WARRNAMBOOL’S Max Hammond will never forget the camaraderie his fellow countrymen showed while fighting in World War II.
“There wasn’t one bloke who wouldn’t lay down his life for you,” Mr Hammond said.
The 93-year-old was a member of the 9th Division Cavalry Regiment which fought in Syria, El Alamein, Labuan and Tarakan.
Mr Hammond lost countless mates in battle and he will take time to remember them on Anzac Day. “Anzac Day is something to feel proud about — it’s a chance to remember these fellows. They were only young guys and they lost their lives to defend this country,” Mr Hammond said.
As a driver of a Bren gun carrier in Syria — a light armoured vehicle — Mr Hammond came perilously close to death many times.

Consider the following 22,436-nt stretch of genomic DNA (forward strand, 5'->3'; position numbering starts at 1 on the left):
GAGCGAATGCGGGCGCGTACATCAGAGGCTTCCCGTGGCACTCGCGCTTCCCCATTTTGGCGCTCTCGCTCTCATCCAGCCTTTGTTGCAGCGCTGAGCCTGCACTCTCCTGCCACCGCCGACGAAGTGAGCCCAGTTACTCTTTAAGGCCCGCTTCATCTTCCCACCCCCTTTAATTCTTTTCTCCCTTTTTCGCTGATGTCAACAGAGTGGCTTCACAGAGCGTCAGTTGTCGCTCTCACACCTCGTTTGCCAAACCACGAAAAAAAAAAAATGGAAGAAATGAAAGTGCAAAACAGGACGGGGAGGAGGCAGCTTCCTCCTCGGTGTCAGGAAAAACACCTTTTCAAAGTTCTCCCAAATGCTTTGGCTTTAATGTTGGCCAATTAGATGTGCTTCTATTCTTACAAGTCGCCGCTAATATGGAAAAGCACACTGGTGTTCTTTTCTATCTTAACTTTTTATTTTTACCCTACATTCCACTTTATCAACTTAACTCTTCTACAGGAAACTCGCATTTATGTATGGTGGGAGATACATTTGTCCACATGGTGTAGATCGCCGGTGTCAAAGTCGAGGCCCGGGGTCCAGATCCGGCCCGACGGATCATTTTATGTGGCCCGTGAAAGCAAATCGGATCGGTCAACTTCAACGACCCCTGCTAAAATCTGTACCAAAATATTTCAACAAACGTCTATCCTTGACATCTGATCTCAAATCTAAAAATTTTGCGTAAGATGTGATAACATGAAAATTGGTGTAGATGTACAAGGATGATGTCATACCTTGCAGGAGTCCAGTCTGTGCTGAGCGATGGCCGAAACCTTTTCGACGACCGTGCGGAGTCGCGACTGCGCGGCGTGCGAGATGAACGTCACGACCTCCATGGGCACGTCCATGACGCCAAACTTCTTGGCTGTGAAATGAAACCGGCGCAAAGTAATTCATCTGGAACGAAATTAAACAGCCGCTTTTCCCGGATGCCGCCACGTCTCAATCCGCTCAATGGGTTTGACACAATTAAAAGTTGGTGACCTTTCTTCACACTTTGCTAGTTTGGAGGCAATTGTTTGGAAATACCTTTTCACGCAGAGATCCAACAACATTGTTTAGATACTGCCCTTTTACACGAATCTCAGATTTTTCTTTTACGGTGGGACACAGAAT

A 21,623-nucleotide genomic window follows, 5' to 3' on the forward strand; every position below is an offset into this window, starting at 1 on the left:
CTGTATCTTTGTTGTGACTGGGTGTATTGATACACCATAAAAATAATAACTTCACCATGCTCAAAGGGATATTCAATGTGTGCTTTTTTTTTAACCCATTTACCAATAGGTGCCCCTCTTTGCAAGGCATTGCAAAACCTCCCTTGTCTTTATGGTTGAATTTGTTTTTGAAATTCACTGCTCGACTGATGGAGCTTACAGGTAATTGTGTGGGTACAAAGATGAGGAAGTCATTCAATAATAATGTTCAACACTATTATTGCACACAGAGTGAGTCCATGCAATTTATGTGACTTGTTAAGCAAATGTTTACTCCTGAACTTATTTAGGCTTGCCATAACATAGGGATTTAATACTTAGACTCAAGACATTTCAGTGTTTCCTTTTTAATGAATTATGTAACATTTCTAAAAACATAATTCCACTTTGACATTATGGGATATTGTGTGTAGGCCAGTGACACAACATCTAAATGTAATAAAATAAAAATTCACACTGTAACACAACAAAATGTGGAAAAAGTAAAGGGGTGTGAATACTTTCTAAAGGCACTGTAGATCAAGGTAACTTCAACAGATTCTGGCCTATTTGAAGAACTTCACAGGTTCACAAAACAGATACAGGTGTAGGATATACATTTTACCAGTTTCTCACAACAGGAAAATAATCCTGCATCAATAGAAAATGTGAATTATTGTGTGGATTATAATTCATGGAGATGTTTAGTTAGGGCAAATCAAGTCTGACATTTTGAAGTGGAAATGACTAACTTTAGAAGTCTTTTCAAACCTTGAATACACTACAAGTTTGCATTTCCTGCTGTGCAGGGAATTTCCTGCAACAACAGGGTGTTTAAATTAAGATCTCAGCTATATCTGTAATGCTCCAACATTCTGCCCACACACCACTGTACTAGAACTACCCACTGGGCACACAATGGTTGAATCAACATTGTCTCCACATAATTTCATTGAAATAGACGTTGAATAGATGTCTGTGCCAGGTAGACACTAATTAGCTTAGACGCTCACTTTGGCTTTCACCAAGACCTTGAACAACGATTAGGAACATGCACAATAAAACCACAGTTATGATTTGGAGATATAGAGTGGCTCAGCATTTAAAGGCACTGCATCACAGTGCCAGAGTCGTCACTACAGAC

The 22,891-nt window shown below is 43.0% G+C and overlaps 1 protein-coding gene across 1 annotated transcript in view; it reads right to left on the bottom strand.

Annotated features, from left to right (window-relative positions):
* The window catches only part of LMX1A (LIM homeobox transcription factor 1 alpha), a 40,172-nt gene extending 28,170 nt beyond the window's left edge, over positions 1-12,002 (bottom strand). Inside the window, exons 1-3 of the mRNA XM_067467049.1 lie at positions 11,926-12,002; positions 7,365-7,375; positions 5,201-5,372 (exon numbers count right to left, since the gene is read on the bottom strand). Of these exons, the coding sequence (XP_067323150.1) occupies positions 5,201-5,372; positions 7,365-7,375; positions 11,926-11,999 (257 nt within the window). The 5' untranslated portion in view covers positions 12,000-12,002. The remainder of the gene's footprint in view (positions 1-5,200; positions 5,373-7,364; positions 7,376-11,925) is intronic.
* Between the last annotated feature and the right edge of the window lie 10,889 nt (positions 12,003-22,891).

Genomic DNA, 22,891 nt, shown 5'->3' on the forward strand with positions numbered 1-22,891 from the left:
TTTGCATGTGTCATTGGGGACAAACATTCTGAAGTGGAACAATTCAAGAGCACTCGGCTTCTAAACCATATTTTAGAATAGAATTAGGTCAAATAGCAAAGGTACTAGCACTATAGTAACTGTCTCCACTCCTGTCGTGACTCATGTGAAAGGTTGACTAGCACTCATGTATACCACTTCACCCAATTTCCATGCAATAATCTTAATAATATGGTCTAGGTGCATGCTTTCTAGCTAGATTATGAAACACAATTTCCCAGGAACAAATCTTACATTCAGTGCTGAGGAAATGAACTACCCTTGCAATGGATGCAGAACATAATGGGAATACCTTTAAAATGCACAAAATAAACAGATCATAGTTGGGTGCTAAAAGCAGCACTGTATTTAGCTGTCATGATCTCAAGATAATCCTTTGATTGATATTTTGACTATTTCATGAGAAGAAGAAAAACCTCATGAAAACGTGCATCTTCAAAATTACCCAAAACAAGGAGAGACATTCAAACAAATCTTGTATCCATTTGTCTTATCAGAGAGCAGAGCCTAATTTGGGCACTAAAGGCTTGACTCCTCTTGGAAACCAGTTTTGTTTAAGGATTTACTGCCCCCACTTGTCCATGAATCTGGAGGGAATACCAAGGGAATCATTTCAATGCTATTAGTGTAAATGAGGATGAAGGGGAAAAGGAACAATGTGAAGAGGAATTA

One of his closest calls was the first day he went into battle in Syria.
“The leading tank had been hit in a gorge and we were in a truck,” he said. “We got shelled, heavily shelled and that was pretty scary.
“…we went off the road and jumped out of the truck and went into the paddocks.”
Mr Hammond said there was nowhere to hide from the Vichy French soldiers who were well positioned in nearby mountains. When the onslaught eased, Mr Hammond and his fellow soldier returned to their truck. “We went down a bit further and we got shelled again and we got into a cutting.
“This was the scariest part of all, in this cutting. They kept trying to shell us but they couldn’t get us and we couldn’t proceed because our leading tank had been hit and the guys in it had been taken prisoner.”
Shortly after that, another carrier in the regiment’s convoy returned and the wireless operator in the back of the vehicle was hit by enemy fire and killed.
Mr Hammond said he experienced more close encounters when he was stationed at El Alamein.
Bombs would drop among troops on a regular basis and many lives were lost. “They’d drop right near you all the time and they killed quite a few. I was just lucky.”
Mr Hammond lives in Warrnambool with his wife, Berta.